The 10 best Hero Wisdom articles on Pop Mythology (so far)

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My Hero Wisdom articles on Pop Mythology have been labeled as “self-help.” I don’t have a problem with that. I myself have used that label to refer to my work. Labels can be easy and convenient ways to convey a rough idea of something without going into details. But labels are also limited in their usefulness and can also give people the wrong idea about something.

When you think of “self-help,” what comes to mind? Maybe you think of someone like Anthony Robbins, whose books I can at least respect but whose recent comments and behavior regarding the #MeToo movement I found to be clueless at best, distasteful at worst.

Self-help coaches like Robbins cater to people who dream of mega-success, which is about as antithetical to the Hero Wisdom and Pop Mythology ethos as you can get. This isn’t to say that it’s “wrong”; it’s just not what I’m interested in. Robbins’ style of self-help is about the pursuit of ever and greater amounts of success for people who, by my standards, already enjoy enormous levels of success. Hero Wisdom-style self-help is about hope, survival, and resilience in the face of pain, misery, and suffering that the less fortunate experience on a constant basis.

So, yes, both Anthony Robbins and my Hero Wisdom articles could be considered “self-help.” But we have very different objectives and audiences (not to mention his audience is comprised of millions; mine is approximately seven). Again, I want to reiterate that Robbins’ brand of self-help is not wrong, BUT there’s already a lot of material like it out there. There are many books and programs that appeal to Robbins’ target audience. On the other hand, there isn’t nearly as much material that addresses the plight of people who are… well, like me. Struggling desperately. Sometimes despairing, even. Constantly on the verge of breaking down or giving up. So much so that when we hear guys like Robbins speak it might as well be like listening to some alien who lives in a different reality. Because in many ways it really is a different reality.

Welcome to the Pop Mythology reality. Where the world is not your oyster but rather a cold, brutal machine sucking the life and soul out of you, and where you must do what you can to survive. Me, I tell myself stories to survive. Lies, basically. I tell myself lies. But positive lies that help me hang on because if nothing else, I’m curious how the story of my life is going to end. Does that describe you as well? Then sit here by the fire with me because one of the stories I have to tell just might be the one you need to get you through the day.

A couple of months ago I started a Patreon page after five years of offering Pop Mythology content for free. It’s still free. But this blog has long since paid its dues in numerous ways, and I think it can now open itself up for support from those who wish to support it if they can afford to, and if they see value in this kind of content.

So far there hasn’t been that much support for our Patreon. But I can’t expect to win new patrons without promoting so here I am, promoting. I’ll make a case for why Pop Mythology deserves support by presenting ten of the better articles I have written on this blog. I’ve used a few different criteria to choose: comments and feedback I’ve gotten, number of clicks, and my own feelings as I look back over the archives of pieces I’ve written. I don’t know that these are objectively the “best,” but I think they make a pretty solid case for supporting this site.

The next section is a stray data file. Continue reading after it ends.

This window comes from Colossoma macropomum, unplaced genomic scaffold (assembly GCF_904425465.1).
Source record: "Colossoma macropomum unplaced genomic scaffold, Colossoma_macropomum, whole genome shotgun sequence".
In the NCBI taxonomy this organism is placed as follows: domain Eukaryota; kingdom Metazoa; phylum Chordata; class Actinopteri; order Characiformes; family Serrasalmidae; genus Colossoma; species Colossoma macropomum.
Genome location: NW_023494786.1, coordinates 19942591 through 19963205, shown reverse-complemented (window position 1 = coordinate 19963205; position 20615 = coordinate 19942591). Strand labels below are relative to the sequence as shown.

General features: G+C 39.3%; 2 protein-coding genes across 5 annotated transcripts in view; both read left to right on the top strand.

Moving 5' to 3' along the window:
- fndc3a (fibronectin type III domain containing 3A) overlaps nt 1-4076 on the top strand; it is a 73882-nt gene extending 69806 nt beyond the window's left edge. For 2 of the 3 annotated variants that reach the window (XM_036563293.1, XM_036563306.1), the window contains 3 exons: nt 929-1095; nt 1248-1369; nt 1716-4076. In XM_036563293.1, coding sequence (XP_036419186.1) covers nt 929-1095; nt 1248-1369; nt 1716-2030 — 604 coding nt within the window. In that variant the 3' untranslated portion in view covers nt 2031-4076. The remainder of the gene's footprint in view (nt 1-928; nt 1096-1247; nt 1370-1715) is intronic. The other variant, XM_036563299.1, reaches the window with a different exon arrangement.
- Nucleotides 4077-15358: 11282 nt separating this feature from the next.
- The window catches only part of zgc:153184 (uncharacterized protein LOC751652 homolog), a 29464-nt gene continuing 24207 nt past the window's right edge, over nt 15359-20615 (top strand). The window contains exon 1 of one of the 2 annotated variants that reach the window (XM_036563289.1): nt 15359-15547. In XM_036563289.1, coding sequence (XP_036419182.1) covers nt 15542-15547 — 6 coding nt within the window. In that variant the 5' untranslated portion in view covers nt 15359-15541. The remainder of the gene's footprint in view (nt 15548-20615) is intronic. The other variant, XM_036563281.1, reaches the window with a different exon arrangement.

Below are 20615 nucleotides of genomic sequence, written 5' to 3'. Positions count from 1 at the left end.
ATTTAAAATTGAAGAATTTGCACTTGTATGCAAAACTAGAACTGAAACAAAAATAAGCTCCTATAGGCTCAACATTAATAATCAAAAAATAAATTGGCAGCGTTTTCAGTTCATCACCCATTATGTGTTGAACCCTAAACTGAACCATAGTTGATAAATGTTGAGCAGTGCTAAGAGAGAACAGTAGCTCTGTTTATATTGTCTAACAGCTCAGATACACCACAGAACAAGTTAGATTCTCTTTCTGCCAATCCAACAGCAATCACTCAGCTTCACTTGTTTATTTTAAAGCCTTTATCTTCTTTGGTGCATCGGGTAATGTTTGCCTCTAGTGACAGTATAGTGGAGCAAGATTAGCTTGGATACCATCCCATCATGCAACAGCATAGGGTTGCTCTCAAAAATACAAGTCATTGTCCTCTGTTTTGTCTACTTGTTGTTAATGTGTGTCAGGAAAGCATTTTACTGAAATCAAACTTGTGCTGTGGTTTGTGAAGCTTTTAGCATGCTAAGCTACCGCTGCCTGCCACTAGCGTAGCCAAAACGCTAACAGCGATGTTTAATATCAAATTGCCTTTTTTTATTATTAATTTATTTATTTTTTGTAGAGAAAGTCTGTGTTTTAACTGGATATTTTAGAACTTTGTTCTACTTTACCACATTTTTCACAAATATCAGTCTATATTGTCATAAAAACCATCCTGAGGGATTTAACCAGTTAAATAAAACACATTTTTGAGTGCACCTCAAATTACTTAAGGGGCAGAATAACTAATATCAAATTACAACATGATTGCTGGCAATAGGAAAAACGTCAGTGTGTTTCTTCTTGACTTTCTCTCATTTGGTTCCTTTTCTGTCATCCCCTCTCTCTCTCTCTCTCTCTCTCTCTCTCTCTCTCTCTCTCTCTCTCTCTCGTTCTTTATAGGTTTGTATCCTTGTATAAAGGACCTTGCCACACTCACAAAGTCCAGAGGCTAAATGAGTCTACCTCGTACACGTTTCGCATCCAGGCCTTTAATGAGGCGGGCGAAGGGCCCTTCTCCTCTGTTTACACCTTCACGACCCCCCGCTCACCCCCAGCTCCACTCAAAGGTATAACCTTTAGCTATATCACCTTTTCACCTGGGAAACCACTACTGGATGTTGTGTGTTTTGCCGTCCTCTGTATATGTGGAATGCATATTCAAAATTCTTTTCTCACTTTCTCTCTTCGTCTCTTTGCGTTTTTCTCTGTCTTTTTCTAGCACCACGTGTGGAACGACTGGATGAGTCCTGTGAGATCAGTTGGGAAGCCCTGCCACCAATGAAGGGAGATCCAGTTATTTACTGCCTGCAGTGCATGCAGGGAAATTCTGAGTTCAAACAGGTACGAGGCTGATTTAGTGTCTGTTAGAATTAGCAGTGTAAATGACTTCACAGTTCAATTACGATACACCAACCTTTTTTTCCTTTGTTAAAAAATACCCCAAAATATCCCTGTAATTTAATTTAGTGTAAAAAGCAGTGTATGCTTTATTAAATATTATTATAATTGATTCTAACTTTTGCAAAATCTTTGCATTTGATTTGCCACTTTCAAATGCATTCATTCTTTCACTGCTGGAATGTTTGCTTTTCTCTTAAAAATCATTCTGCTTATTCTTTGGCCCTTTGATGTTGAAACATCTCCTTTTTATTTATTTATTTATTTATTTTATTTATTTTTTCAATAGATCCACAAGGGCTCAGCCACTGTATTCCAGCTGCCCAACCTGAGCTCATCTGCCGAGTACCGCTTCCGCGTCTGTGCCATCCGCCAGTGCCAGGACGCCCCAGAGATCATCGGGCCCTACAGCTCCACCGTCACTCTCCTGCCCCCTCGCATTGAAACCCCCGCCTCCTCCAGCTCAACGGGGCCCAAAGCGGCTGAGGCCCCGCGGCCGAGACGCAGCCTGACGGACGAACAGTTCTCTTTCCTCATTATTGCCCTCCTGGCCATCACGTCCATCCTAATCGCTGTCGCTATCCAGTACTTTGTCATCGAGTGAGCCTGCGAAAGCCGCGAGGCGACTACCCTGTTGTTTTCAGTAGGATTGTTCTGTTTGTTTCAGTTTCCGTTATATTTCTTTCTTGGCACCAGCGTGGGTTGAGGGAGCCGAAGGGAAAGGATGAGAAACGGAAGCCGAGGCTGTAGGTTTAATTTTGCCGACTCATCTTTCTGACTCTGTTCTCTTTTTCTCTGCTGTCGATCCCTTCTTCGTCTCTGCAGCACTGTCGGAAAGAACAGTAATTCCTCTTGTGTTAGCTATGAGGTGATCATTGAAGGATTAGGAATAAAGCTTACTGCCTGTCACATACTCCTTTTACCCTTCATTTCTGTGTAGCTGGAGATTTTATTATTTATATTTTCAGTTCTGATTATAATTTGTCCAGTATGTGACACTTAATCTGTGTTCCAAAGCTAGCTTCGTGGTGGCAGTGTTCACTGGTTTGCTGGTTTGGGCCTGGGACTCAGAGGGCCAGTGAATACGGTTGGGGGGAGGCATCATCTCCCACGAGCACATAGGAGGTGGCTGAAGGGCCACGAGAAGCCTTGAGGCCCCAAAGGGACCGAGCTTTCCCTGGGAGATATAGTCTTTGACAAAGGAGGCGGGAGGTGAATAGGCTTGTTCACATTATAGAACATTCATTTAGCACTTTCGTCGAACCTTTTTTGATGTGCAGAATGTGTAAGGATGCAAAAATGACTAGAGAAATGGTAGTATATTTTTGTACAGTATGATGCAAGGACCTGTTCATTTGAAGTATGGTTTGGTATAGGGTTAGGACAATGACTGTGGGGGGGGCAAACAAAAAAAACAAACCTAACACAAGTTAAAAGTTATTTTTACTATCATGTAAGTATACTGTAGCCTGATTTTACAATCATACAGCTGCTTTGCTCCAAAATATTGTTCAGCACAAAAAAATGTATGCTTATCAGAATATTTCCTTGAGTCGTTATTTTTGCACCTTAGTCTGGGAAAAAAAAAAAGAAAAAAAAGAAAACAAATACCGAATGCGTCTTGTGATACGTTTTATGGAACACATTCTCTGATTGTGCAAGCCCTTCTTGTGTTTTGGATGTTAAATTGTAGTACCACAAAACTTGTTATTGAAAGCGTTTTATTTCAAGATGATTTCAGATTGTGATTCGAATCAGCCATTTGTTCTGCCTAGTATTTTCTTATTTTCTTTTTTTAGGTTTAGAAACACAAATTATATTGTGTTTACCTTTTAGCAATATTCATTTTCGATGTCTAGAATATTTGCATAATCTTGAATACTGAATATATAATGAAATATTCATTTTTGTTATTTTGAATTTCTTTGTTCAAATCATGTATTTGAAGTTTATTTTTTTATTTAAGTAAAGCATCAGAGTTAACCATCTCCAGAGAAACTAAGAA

If you agree, great! If not, you are welcome to this content anyway. I hope it helps you in some way just like creating it has been one of the most important factors of my own mental and emotional endurance these past several years.

Here are the links, from oldest article to most recent, accompanied by brief comments for each and a summary of the article’s theme. I’ve also sifted through old comments I’ve gotten and selected some of my favorites to share. Comments like these make all the time and energy I’ve put into this blog seem worth it after all, even if there have been times (many times) I have wanted to delete the entire site from the face of the Internet and just disappear.

(Note: Most of these comments are from social media, where comments are public anyway, but even so I’ve redacted the names just to be cautious and respectful.)

10. How ‘The Dark Knight Rises’ can save your life

(via Facebook)

Though I think I’d written some decent pieces before this one, this is the first one where I started getting some real feedback from people indicating I’d made some kind of difference. Truth be told, I haven’t reread this article in ages so I don’t know how I’d feel about it now. And any creator will tell you that their feelings about their own works fluctuate over time. But when I see a comment like the one I’ve shown here, it’s good to know that regardless of how I’d feel about this article now, someone(s) got something out of it.

Theme: Despair is a luxury that you and the people who are counting on you cannot afford. Rise.

9. Why I watch ‘A Christmas Carol’ every year (and why you should too)

(via Disqus)

I’d never considered this article about A Christmas Carol to be one of my better ones until I saw this comment which I somehow didn’t see until years after it had been written (which sometimes happens, don’t ask me how!).

Theme: Disappointments and heartbreaks will make you want to close your hearts. Don’t. 

8. Why the Jean-Claude Van Damme Volvo advert moves us

(via Disqus)

This and my Prince article are the only two things I’ve ever written to go semi-semi-viral, kind of. In this case, it was pure luck. Someone from Jean-Claude Van Damme’s official Facebook page (JCVD himself, maybe??!) saw it and shared it and then it blew up. As with the articles listed above, I don’t know if this is really one of my best – probably not. But it got the most positive comments I’ve ever gotten, hands down.